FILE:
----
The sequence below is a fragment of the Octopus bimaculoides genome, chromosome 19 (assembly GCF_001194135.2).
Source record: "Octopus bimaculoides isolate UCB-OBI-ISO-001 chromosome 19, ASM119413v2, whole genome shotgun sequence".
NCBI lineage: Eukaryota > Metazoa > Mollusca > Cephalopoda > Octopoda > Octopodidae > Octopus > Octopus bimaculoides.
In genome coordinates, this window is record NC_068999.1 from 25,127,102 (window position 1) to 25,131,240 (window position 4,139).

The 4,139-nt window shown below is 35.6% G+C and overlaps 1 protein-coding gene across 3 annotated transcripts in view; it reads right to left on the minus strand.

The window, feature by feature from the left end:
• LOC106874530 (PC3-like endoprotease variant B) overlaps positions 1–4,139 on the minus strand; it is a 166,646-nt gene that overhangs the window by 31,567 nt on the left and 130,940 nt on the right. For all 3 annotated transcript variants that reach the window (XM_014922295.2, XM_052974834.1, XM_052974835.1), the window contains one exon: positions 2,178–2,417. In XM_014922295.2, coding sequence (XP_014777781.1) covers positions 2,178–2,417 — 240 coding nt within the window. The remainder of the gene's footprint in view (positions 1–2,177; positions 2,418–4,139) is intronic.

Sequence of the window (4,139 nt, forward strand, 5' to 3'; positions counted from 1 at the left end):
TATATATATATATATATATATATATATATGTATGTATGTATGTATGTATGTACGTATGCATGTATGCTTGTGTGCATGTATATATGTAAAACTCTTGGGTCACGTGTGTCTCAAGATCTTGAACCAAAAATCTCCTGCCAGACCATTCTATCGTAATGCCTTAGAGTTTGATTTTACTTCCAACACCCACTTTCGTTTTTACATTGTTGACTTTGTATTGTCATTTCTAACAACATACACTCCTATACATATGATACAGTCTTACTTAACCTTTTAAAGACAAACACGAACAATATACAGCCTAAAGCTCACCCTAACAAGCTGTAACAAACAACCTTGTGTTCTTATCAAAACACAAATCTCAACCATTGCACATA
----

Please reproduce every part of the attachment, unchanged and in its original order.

The sequence below is a fragment of the Octopus bimaculoides genome, chromosome 19 (assembly GCF_001194135.2).
Source record: "Octopus bimaculoides isolate UCB-OBI-ISO-001 chromosome 19, ASM119413v2, whole genome shotgun sequence".
NCBI lineage: Eukaryota > Metazoa > Mollusca > Cephalopoda > Octopoda > Octopodidae > Octopus > Octopus bimaculoides.
In genome coordinates, this window is record NC_068999.1 from 25,127,102 (window position 1) to 25,131,240 (window position 4,139).

The 4,139-nt window shown below is 35.6% G+C and overlaps 1 protein-coding gene across 3 annotated transcripts in view; it reads right to left on the minus strand.

The window, feature by feature from the left end:
• LOC106874530 (PC3-like endoprotease variant B) overlaps positions 1–4,139 on the minus strand; it is a 166,646-nt gene that overhangs the window by 31,567 nt on the left and 130,940 nt on the right. For all 3 annotated transcript variants that reach the window (XM_014922295.2, XM_052974834.1, XM_052974835.1), the window contains one exon: positions 2,178–2,417. In XM_014922295.2, coding sequence (XP_014777781.1) covers positions 2,178–2,417 — 240 coding nt within the window. The remainder of the gene's footprint in view (positions 1–2,177; positions 2,418–4,139) is intronic.

Sequence of the window (4,139 nt, forward strand, 5' to 3'; positions counted from 1 at the left end):
TATATATATATATATATATATATATATATGTATGTATGTATGTATGTATGTACGTATGCATGTATGCTTGTGTGCATGTATATATGTAAAACTCTTGGGTCACGTGTGTCTCAAGATCTTGAACCAAAAATCTCCTGCCAGACCATTCTATCGTAATGCCTTAGAGTTTGATTTTACTTCCAACACCCACTTTCGTTTTTACATTGTTGACTTTGTATTGTCATTTCTAACAACATACACTCCTATACATATGATACAGTCTTACTTAACCTTTTAAAGACAAACACGAACAATATACAGCCTAAAGCTCACCCTAACAAGCTGTAACAAACAACCTTGTGTTCTTATCAAAACACAAATCTCAACCATTGCACATA